If you have any experiences with such scammers do let me know, by email.

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Scams Awareness Network

www.scamwatch.gov.au/about-scamwatch/scams-awareness-network

The Scams Awareness Network (SAN), is made up of government regulatory agencies and departments in Australia and New Zealand that work alongside private sector, community and non-government partners to raise awareness about scams and disrupt them.

The core purpose of the SAN is for members to regularly share information about scams and to deliver a coordinated awareness campaign for consumers, including the Scams Awareness Week in August each year.

Members and partners of the SAN include government departments, national agencies, state and territory agencies, charities, the Police, banks, technology companies, small business and many more.

Scamwatch is run by the Australian Competition and Consumer Commission (ACCC) and provides information to consumers and small businesses about how to recognise, avoid and report scams.

Targeting Scams Report

The ACCC produces Targeting Scams: Report On Scam Activity each year. The report explains key trends in scam activity and highlights the impact of scams on the community. It also illustrates the collaborative work of the ACCC, other regulators and law enforcement agencies to disrupt scams and educate consumers.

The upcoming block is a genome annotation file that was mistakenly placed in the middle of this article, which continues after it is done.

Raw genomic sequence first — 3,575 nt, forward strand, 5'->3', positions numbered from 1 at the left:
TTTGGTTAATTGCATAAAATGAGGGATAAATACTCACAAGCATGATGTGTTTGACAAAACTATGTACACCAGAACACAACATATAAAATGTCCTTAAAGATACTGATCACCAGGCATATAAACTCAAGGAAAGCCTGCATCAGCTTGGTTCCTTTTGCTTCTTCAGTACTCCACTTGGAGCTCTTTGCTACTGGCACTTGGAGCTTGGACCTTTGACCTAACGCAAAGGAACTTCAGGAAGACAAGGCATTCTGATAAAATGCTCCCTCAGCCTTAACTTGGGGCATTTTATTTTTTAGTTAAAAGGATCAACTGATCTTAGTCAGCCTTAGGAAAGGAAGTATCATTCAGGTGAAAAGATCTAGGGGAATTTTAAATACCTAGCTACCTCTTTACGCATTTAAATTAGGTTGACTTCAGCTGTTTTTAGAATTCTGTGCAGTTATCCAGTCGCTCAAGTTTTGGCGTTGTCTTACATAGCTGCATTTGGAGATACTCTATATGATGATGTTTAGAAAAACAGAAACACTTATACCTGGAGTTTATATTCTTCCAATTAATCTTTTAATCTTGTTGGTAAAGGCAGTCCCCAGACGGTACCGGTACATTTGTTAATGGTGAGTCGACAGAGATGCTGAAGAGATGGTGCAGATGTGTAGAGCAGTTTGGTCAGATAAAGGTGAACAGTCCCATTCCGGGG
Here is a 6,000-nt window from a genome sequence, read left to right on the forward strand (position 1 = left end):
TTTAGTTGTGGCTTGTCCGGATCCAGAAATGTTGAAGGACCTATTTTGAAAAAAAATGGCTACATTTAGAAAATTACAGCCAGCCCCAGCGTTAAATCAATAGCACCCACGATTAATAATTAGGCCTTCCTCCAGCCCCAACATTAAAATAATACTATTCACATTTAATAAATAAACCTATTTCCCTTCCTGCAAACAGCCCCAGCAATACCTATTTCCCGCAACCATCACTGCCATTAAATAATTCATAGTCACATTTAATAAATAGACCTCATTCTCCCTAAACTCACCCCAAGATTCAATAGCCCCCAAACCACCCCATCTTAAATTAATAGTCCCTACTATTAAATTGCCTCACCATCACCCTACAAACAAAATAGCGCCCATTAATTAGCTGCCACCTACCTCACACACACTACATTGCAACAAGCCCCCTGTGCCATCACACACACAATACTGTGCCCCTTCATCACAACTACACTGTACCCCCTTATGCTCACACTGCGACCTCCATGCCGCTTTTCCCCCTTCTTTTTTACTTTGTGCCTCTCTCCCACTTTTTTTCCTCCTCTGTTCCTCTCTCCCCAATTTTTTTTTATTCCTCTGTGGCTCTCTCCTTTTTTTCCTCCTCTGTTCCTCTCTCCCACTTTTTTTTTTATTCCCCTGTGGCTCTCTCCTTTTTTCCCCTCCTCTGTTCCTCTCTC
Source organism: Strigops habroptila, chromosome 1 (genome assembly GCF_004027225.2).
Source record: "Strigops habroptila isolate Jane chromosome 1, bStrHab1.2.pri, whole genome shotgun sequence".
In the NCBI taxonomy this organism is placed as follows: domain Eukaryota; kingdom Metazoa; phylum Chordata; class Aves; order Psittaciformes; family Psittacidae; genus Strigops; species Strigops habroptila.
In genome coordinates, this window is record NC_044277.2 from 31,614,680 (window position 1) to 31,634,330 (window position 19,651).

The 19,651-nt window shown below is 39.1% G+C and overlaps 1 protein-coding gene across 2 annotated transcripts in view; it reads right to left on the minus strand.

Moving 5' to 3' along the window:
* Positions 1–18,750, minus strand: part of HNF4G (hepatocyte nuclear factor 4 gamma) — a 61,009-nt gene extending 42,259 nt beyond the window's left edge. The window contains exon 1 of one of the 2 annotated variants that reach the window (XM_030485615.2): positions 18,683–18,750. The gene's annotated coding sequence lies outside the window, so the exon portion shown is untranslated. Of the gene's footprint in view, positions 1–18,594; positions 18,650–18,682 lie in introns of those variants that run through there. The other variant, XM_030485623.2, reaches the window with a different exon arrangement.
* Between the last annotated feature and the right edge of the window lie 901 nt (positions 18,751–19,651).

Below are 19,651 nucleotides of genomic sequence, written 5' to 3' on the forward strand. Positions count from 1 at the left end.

Criminal Offences

Some scams may also be criminal offences when someone who commits fraud has acted dishonestly or by omission to deliberately deceive someone. Fraud is regulated under various acts, including state and territory criminal legislation and under Australia’s common law.

Where an actual crime has been committed, it’s best to contact the local police, or report it to ReportCyber if the crime has taken place online. ReportCyber helps law enforcement to better combat the growing threat of cybercrime in Australia. Common types of cybercrime include hacking, scams, fraud, identity theft, attacks on computer systems and illegal or prohibited content.

A consumer may be able to bring a private action in the Federal Court or in a state or territory Supreme Court. If the action is successful, the remedies sought could include damages, injunctions and other orders.

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Fraud Hotspots

Analysis of types of fraud by county shows marked differences across the UK.

Based on reports to Action Fraud over the past two years, London is the capital of online shopping and auction fraud, with 17 reports per 10,000 people, compared with a national average of 13.

It also has the highest reported rate for ticket fraud and investment scams.

Norfolk, had the highest reported rate for computer fixing fraud. 15.8 reports were recorded per 10,000 people in the past two years, well above the national average of 5.9.

Residents of Sussex made the most reports of dating scams.

The most common fraud types are shown in the table below with the county recording the highest number of incidents.